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Around this time I really felt like I had a chance to get this goal. We had less than a mile and a half left until the finish line and I knew I could just gut it out — especially once the course flattened out again. And, then we got stopped near the library because of a TRAX train. It killed a little bit of my mojo, but more than anything, just made me laugh. Plus, it only killed about 12 seconds.

But, still.

The last half mile was a beast though. I kept pushing and my legs just weren’t giving me ANYTHING. Sheri kept running with me while Brook ran ahead to keep on pace. I desperately wanted to keep up with Brook, but I had no spring left in my legs — at this point it was all guts. All guts.

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As I got closer to the finish line Brook came back to run me in. There was some confusion on time, because the course was a bit too long and there was a different time on the clocks, timer and Brook’s Garmin. The timer said I was still under 2:30 — I think like 2:28ish? But, Brook’s said I was 2:31 at like 13.4 miles (or so).

So I didn’t know which one to believe? Could I have come in under 2:30? Possibly.

But, when I went to check my time at the time kiosk it came in as 2:32:15. And, despite probably making a case that time was off, I just went with that time, because — well — it’s the official time. And, I’m not going to critique that despite the length of course.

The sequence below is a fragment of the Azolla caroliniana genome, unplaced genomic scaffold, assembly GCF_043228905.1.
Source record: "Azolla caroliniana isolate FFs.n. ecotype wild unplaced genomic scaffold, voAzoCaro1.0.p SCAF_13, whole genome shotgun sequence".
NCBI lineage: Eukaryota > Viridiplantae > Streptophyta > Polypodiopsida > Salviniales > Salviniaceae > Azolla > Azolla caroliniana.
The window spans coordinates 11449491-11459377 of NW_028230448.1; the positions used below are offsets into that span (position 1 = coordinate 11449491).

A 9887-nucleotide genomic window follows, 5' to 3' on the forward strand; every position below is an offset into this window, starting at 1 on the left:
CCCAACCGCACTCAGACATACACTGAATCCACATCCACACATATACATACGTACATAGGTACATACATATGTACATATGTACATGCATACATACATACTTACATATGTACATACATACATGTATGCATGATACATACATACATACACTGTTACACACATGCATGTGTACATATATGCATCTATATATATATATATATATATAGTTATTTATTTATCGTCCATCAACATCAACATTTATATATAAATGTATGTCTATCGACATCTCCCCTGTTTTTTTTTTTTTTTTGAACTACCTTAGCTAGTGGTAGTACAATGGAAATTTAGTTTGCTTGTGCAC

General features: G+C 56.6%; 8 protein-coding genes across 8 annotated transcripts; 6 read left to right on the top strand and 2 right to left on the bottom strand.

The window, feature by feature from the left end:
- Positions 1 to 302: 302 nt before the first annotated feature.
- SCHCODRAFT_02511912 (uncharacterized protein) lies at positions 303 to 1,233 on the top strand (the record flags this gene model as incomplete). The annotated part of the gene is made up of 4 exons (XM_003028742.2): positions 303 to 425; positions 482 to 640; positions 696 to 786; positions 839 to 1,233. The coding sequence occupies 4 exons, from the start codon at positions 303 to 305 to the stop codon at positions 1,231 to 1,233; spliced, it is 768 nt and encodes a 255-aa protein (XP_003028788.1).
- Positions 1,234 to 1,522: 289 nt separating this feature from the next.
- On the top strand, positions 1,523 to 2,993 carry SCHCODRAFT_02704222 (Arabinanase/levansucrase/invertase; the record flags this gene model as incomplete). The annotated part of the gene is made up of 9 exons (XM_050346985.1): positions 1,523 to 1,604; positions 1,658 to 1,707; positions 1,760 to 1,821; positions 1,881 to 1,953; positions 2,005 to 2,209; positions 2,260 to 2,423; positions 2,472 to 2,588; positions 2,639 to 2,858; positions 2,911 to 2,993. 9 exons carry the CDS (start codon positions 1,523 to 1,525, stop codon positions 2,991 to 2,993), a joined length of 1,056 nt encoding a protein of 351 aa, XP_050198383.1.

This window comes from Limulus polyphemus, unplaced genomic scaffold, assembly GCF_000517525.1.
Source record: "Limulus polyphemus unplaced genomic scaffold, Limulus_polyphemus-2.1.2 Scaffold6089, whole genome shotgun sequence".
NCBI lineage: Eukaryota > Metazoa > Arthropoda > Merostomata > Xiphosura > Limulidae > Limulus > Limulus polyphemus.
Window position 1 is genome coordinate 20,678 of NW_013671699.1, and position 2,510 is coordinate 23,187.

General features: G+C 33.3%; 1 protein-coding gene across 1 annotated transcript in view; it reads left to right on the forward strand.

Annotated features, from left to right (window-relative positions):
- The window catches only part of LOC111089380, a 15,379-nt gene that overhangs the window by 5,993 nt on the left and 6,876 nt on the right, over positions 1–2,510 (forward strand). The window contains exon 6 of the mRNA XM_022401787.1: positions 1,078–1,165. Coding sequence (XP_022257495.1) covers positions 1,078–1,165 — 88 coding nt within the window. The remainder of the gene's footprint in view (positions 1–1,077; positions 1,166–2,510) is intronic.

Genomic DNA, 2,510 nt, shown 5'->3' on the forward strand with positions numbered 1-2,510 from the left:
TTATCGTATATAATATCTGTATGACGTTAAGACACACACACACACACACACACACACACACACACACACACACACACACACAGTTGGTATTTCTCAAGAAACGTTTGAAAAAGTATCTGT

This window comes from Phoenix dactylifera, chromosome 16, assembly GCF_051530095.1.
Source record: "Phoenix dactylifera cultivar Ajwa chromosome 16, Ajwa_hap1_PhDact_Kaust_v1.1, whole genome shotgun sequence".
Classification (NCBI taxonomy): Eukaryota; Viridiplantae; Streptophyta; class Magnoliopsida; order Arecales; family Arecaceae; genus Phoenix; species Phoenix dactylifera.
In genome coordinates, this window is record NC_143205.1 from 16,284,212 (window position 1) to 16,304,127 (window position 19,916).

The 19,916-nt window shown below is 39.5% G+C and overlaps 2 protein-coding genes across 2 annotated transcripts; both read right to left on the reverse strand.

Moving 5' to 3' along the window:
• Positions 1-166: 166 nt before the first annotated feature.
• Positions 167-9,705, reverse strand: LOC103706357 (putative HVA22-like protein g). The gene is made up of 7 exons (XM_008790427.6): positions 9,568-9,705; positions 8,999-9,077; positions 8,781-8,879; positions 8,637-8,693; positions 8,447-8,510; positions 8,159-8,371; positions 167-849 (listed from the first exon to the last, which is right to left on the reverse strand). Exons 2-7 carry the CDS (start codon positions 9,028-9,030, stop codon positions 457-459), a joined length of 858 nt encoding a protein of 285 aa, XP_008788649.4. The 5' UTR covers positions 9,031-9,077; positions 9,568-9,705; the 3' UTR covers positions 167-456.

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I got what I got and while I am disappointed that I didn’t reach my goal, I know I did my best. I beasted out some difficult miles. I created a monstrous blister. And, I gave everything I had to the end. If you can’t be satisfied with that, then you’re never going to truly appreciate anything in life. Destinations and goals are great, but the journey and pursuit is just as valuable. If not more.

So will I do something like this again? Meaning — a two race weekend? Of course. I think what made this different was going into my second race with an ambitious time goal. But, doing Whole30, losing weight and subsequently having more energy I felt like I could this.

Which I almost did.

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And, as I have said here and on social media — yes, I am disappointed that I didn’t reach my goal. But, all be damned, I almost did it — and — I am coming away from this race with more lessons learned than if I easily reached the goal. I will definitely remember this race highly amongst my 180 other races.

Besides my 50K — and a handful of other races — this was one of the toughest.

Yet, one of the most rewarding.